I’m going straight to the second question, which is how did I become involved in it. Ellen Johnson Sirleaf was interesting to me because she’d been elected, this is an overstatement but, the first woman head of state in Africa since Cleopatra. That’s not entirely true, but nevertheless, it’s something to think about, and I know from my experience with women that this doesn’t come from nowhere. There had to be some groundwork laid for that to have happened. So I was interested in the story, and I was asked by a friend, Swanee Hunt, who ran the Women and Public Policy Program at the Kennedy School at Harvard, to come with her, just literally in the spirit of seeing if there was anything we could do to support Ellen’s presidency. Her entire national budget was thirty-three million dollars. Imagine that—we pay that on parking meters in New York City. So we went there to see how we could be supportive, and as a side effect of being there, I heard the story of the women’s involvement in the peace process. I heard it repeated by people, and I was so struck by how it was not anything I’d ever heard had happened before. It was so historic, it was so epic, it was so courageous. No one knew it, and what was worse was it was clearly on its way to being forgotten. It was totally oral, it wasn’t written anywhere. The women were telling it among themselves, but all I could think was, “As a feminist who cares about history and literature, I know about the process of erasure. I understand that process intellectually, and yet here I am standing here looking at it, and I didn’t realize until the end of the week here that that was what I was looking at. This is what it looks like.” I came home with this feeling, like it was possible in the case of this one thing to pull it back from the edge, to say, “In this one case, we choose to prevent this erasure from occurring, and beyond that to lift up the example of these women and show the world what they’d done.”

Utroske: Even though initial research suggested that little footage of the Liberian peace demonstrations was available, you chose to share this story via film. Talk about why documentary film was the right medium to present the story of these women, and what makes film uniquely suited to present and encourage social change.

Disney: That’s a good question. Documentary because it’s cheaper than feature. Film because film reaches into your heart and your guts in a way other things just don’t. We didn’t understand at the time we started how much we would have to rely on archival footage, so that didn’t daunt us at the beginning, and we didn’t really understand until we were way into it and it was too hard to stop, just how hard it was going to be to find the archival footage. In fact, the central pivotal moment, when Leymah threatens to strip naked, was footage we couldn’t find until maybe the last three months, the ending 10 percent of the editing process, so it felt like this hole that we were editing around in this mythical story. It was like our Moby Dick. We couldn’t find it! What we have in the film, you’ll see, isn’t really very much of that particular day. It was on a video tape from a VHS tape recorder that was holding up a window that was open in the offices in the Ghana office of the West Africa Network for Peacebuilding, the parent organization, and I mean that in the most patriarchal sense I can. No one really understood what was on the videotape. Most of it had been damaged by rain, so what we used is the only useable part of that whole videotape.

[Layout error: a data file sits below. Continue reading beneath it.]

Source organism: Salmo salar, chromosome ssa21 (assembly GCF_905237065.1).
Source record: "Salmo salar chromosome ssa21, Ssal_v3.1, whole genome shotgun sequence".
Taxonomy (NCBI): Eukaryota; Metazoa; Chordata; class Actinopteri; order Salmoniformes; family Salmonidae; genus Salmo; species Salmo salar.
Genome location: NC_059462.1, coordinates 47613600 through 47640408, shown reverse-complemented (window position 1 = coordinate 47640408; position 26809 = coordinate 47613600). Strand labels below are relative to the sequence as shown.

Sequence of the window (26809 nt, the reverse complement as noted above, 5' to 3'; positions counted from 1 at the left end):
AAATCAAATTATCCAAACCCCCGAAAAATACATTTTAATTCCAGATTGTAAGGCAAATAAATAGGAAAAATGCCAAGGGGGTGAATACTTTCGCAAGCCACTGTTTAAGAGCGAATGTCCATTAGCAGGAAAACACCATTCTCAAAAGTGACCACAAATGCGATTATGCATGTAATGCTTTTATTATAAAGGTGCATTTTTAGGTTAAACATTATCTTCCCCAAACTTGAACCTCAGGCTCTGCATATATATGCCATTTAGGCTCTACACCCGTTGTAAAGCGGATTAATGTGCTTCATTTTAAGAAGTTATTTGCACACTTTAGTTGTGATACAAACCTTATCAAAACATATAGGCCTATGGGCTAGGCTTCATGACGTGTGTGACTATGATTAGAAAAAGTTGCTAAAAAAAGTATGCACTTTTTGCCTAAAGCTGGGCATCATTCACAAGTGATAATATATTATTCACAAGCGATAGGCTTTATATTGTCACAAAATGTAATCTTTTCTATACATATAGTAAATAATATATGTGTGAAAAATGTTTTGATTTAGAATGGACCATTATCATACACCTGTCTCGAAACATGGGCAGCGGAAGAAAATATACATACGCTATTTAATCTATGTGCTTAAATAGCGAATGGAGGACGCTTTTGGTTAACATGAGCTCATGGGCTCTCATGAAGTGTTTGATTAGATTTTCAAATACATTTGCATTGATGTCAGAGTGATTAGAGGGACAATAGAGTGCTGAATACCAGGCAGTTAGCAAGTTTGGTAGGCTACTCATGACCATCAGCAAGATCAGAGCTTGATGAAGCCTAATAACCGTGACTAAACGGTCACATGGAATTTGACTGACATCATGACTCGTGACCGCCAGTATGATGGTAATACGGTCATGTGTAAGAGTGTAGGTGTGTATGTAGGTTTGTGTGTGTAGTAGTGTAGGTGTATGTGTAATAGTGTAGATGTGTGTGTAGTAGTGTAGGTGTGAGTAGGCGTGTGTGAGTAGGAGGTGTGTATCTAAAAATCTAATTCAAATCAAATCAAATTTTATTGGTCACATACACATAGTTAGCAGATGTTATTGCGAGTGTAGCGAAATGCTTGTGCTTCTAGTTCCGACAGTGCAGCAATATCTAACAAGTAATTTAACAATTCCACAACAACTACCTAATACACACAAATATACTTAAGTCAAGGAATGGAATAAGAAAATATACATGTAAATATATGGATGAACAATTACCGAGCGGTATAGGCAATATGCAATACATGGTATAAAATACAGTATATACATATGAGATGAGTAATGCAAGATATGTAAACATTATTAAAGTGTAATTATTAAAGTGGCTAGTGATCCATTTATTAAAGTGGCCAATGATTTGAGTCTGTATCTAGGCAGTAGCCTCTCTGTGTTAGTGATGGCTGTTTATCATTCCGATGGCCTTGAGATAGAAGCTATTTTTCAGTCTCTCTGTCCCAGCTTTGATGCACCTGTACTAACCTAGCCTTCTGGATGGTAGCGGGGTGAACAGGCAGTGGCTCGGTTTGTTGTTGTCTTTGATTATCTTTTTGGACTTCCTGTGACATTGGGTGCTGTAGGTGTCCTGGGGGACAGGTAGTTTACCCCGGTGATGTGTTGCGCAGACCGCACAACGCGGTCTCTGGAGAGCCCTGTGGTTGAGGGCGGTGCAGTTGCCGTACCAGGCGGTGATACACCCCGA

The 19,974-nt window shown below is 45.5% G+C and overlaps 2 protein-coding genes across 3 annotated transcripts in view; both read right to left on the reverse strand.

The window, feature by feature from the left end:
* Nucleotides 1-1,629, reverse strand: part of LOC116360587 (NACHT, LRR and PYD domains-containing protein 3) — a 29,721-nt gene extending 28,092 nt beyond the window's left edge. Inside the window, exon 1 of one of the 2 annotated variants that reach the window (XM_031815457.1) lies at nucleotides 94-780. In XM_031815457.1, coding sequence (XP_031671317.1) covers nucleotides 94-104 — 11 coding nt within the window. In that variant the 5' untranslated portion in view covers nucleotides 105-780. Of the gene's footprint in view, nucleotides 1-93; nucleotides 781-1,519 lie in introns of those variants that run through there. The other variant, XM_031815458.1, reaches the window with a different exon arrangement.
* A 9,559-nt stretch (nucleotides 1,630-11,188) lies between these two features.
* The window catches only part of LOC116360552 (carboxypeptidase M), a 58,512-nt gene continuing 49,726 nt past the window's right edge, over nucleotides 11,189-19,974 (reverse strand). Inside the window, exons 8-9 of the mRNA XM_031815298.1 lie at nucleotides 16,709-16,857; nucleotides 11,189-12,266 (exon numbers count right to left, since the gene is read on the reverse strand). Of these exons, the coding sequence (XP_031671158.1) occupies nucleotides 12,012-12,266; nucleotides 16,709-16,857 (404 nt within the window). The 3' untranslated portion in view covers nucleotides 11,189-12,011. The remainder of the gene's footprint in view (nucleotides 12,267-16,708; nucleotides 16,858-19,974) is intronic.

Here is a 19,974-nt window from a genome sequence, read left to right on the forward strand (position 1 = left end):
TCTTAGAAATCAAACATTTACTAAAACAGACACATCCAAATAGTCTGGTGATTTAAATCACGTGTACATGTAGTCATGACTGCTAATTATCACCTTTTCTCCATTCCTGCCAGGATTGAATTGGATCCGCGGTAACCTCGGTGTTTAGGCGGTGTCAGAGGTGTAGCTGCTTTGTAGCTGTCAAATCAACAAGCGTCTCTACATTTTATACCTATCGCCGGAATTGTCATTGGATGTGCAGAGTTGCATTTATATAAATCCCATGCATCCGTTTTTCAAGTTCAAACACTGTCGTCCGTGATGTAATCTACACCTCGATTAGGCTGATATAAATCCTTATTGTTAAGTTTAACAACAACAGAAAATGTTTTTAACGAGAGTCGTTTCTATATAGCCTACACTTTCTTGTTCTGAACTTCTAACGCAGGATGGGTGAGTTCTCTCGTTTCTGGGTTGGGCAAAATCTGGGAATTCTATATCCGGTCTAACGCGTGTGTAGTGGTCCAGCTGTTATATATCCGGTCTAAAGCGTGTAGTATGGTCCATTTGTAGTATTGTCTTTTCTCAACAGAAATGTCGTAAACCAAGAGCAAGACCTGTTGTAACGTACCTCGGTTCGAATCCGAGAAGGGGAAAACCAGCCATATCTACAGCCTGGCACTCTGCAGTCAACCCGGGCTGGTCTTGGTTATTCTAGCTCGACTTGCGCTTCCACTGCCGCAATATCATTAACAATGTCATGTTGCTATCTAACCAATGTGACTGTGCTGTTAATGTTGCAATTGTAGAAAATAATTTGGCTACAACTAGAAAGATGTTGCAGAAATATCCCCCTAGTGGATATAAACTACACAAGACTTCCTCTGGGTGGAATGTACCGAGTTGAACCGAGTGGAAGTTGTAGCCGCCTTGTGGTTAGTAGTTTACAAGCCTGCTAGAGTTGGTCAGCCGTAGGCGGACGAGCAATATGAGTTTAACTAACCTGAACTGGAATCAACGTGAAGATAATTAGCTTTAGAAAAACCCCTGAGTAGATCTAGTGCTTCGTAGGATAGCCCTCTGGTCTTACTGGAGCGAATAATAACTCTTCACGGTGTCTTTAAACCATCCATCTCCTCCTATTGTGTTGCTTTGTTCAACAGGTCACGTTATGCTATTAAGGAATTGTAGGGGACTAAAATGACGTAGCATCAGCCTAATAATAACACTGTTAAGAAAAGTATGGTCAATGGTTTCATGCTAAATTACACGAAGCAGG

The meeting with Taylor that took place, I’ve had journalists say to me, “Oh they didn’t really meet,” “Oh, they’re overstating it.” None of the journalists were there for that meeting. There were twenty-five hundred women in white walking to the presidential mansion! There’s part of it that’s not in the film about how they wanted them to sit on chairs and the women refused to sit on chairs because their sisters in refugee camps didn’t have chairs to sit on and they were going to sit on the ground like their sisters. They described it to us in great detail, and yet there were people already dismissing to us the idea that it had ever happened. Women work in informal networks: a friend of a friend said, “I hear you’re looking for this. I think you should try this guy.” It turns out, and we wouldn’t have found this if we hadn’t been physically in Monrovia either, he had been the presidential videographer since 1978. He had been there for the original coup, the assassination of everybody in the ministries; he had been there for everything. He’d been there for mortar attacks on the presidential palace, and he was downsized out of his job by Johnson Sirleaf because when women come in, they’re practical and they cut costs, and he’d gone home with all the copies of everything he'd ever recorded. He had everything in boxes spread around in safe houses because he understood how inflammatory it was; it was dangerous to have, and he had everything.

If we hadn’t found that footage, we would never have been able to insert that episode into the film, and that episode would have been discredited. It would be thought of as women overstating their accomplishments and so forth. When you see this very bad footage—it’s terrible, all the archival footage is terrible!— when you see that camera pan across, you see just how many women knowingly were taking their lives into their hands by coming and confronting Charles Taylor. Taylor had said “If my own mother protests, I will kill her,” and there they were. It’s an astounding moment.

One of the things I love the best about getting that footage of the women was that Leymah had described that episode to us in incredible detail and she had inserted all these details that I didn’t understand the importance of. She talks about how she stands at the lectern, they set up this very formal meeting. She talks about how the lectern was facing the women, and she wasn’t there to address the women; she was there to address Taylor. And she tries to turn the lectern but she can’t because it’s too heavy, and so she just turns around and faces away from the women and talks to Taylor. Everything about the footage that we finally got verified every detail, even the irrelevant ones. It was very nice, actually, to know that we were working with witnesses who were so reliable.